This is good news for parts of the US, including ports on the East Coast and the Gulf Coast, and for ports in Canada, and it may be good news for manufacturing if it pans out. But its bad news for West-Coast ports and the industries that have sprung up around them, and for warehouse facilities, truckers, railroads, etc. that are focused on the West Coast.
It comes on top of the expansion of the Panama Canal – to be completed no later than next year – that will allow even larger vessels to squeeze through, which would bring down shipping costs of the southern route and make it more competitive with truckers and railroads in the US.
This is what happens when the two sides in a dispute hold the already struggling economy of an entire nation hostage to further their own goals. They played a sordid blame game in the media here for months. Every time an article on the port congestion appeared, it seemed to contain propaganda from one side that the propagandists at the other side fiercely denied by issuing their own propaganda. The idea was to eke out an advantage by holding a big gun to the nation’s head.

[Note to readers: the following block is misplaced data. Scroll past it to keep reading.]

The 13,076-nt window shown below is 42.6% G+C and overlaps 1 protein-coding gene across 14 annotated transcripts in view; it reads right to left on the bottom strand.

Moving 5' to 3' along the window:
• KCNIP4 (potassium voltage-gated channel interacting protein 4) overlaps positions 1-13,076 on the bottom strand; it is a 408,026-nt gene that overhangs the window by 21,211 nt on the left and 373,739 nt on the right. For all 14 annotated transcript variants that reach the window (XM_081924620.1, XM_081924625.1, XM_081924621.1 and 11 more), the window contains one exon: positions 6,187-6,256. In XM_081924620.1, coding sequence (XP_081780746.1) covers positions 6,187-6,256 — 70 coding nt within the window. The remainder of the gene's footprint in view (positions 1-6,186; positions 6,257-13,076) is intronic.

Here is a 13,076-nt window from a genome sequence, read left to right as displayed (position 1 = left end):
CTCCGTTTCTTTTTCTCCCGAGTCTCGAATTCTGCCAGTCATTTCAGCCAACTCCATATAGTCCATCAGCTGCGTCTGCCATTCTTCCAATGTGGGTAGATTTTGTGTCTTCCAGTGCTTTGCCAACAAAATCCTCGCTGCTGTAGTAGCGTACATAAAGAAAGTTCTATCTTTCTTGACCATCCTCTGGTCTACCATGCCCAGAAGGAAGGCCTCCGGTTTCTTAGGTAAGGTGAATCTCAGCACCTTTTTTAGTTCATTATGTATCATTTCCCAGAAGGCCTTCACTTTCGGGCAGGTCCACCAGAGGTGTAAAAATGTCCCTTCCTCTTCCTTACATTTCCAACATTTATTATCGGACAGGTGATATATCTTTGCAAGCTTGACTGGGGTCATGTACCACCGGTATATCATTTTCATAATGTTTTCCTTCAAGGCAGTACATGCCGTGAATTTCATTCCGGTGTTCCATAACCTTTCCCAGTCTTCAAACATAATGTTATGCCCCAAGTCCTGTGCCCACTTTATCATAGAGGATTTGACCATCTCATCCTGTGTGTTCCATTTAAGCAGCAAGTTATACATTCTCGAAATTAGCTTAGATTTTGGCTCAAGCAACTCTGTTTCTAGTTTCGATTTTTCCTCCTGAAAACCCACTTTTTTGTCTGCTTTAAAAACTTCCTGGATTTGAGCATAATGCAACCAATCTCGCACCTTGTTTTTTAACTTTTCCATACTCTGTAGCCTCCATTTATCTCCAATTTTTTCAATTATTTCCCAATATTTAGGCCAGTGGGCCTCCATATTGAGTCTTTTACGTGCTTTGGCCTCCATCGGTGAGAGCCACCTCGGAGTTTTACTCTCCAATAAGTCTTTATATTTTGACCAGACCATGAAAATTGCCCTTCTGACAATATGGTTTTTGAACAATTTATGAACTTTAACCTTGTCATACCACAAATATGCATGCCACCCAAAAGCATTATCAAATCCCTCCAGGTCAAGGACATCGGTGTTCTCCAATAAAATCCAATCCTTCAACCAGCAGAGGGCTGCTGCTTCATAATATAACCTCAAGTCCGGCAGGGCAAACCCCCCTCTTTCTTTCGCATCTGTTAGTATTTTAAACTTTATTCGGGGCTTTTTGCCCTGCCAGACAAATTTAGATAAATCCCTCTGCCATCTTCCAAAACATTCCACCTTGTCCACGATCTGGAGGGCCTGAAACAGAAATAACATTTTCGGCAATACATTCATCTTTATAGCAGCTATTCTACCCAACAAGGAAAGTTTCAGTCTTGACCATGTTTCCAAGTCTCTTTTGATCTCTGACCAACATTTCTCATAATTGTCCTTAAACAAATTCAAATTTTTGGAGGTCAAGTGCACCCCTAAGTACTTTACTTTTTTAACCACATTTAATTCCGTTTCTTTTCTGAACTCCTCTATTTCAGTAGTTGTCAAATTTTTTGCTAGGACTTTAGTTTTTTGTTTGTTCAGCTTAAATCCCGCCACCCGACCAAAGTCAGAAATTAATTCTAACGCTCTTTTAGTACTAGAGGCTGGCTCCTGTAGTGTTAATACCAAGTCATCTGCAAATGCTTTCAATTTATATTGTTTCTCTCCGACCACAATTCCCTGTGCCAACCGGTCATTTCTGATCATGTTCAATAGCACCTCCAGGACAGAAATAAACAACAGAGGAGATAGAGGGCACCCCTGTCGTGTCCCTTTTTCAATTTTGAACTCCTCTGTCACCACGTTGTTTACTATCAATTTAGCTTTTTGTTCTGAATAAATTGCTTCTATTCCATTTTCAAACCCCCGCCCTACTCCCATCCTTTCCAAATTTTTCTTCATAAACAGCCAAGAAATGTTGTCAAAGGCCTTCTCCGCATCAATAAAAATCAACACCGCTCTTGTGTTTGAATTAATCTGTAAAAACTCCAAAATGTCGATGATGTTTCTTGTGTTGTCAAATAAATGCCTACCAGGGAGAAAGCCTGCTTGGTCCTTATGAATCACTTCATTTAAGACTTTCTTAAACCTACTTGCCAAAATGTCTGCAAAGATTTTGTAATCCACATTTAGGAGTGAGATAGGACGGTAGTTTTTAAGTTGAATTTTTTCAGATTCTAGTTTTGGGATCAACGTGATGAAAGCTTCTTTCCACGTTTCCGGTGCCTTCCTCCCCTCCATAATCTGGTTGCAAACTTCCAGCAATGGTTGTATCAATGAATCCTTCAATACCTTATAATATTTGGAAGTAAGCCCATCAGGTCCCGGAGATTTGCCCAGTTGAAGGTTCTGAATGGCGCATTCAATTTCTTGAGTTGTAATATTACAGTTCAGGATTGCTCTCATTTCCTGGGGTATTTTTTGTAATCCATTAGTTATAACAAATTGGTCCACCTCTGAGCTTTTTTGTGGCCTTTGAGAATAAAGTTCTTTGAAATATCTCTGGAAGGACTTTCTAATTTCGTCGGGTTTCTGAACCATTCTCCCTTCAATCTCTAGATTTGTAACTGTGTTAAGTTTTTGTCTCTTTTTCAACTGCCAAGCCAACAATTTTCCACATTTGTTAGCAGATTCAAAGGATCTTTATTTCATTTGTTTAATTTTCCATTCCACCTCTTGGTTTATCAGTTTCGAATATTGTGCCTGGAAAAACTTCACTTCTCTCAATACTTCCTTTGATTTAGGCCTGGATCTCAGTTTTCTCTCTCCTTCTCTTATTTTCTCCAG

But the gun backfired. It caused permanent damage to all involved, for the benefit of the same sectors in other parts of the country, in Canada, and even in Panama. And now the whole world marvels how such a convoluted, spread-out, French-like disruption of commerce by a small number of actors could happen in the US.